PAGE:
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Case Reports in Ophthalmological Medicine
Volume 2016, Article ID 3806056, 5 pages
Case Report

Pediatric Balint’s Syndrome Variant: A Possible Diagnosis in Children

1Department of Ophthalmology, The Cerebral Visual Impairment Clinic, Christian Medical College and Hospital, Vellore, Tamil Nadu 632001, India
2Department of Radiodiagnosis, Christian Medical College, Vellore, Tamil Nadu, India
3Department of Vision Sciences, Glasgow Caledonian University, Cowcaddens Road, Glasgow G4 0BA, UK

Received 13 July 2016; Accepted 19 October 2016

Academic Editor: Stephen G. Schwartz

Copyright © 2016 Swetha Sara Philip et al. This is an open access article distributed under the Creative Commons Attribution License, which permits unrestricted use, distribution, and reproduction in any medium, provided the original work is properly cited.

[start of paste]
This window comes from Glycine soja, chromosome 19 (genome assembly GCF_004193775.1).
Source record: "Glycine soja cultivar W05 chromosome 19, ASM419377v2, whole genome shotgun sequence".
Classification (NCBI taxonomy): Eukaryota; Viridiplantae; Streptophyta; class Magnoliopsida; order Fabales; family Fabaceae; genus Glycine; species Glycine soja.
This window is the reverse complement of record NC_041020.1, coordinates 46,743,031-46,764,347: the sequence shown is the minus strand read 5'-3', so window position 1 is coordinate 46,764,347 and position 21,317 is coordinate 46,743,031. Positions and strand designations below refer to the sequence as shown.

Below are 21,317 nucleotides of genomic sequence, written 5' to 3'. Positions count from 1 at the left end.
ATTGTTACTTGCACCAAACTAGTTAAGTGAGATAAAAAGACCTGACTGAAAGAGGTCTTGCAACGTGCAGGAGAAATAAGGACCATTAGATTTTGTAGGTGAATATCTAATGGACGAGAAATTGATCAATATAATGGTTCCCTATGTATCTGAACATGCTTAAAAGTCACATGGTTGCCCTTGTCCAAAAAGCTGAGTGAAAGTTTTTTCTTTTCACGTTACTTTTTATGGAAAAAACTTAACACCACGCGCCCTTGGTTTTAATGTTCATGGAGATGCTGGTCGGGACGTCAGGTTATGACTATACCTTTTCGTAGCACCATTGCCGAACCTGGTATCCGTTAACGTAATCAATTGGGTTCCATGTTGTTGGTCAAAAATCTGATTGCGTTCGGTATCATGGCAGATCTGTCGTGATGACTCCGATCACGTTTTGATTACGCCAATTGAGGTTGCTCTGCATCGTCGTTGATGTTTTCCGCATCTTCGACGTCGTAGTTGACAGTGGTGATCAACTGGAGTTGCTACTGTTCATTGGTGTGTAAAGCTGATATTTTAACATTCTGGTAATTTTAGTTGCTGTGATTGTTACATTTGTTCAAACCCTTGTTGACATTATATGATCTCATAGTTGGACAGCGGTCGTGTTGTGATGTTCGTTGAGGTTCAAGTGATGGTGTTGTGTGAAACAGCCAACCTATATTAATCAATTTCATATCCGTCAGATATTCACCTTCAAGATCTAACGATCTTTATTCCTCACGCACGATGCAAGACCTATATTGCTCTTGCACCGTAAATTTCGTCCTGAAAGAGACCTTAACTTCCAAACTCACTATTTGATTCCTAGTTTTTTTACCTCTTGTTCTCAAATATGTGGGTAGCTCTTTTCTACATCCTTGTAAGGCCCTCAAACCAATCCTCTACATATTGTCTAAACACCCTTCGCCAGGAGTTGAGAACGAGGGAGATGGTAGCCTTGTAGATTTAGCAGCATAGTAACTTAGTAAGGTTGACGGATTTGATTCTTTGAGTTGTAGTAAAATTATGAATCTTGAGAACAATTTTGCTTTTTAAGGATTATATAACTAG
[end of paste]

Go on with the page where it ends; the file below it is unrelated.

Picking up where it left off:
Balint’s syndrome is well described in adults, but not in children. It is caused by bilateral posterior parietal lobe damage and comprises a triad of simultanagnosia (inability to simultaneously see more than a small number of items), optic ataxia (impaired visual guidance of movement of the limbs and body), and apraxia of gaze (inability to volitionally direct gaze despite the requisite motor substrate) often associated with homonymous lower visual field loss. We, here, describe five children (four males, one female; mean age 7.4 years, [range 4−11 years]; birth weight ≤ 2.5 kg; four were born ≤ 36 weeks of gestational age and one at 40 weeks) who presented to the Cerebral Visual Impairment Clinic at a tertiary care center in South India with clinical features remarkably consistent with the above description. In all children neuroimaging showed bilateral parietooccipital gliosis with regional white matter volume loss and focal callosal thinning, consistent with perinatal hypoxic ischemic encephalopathy and possible neonatal hypoglycemia.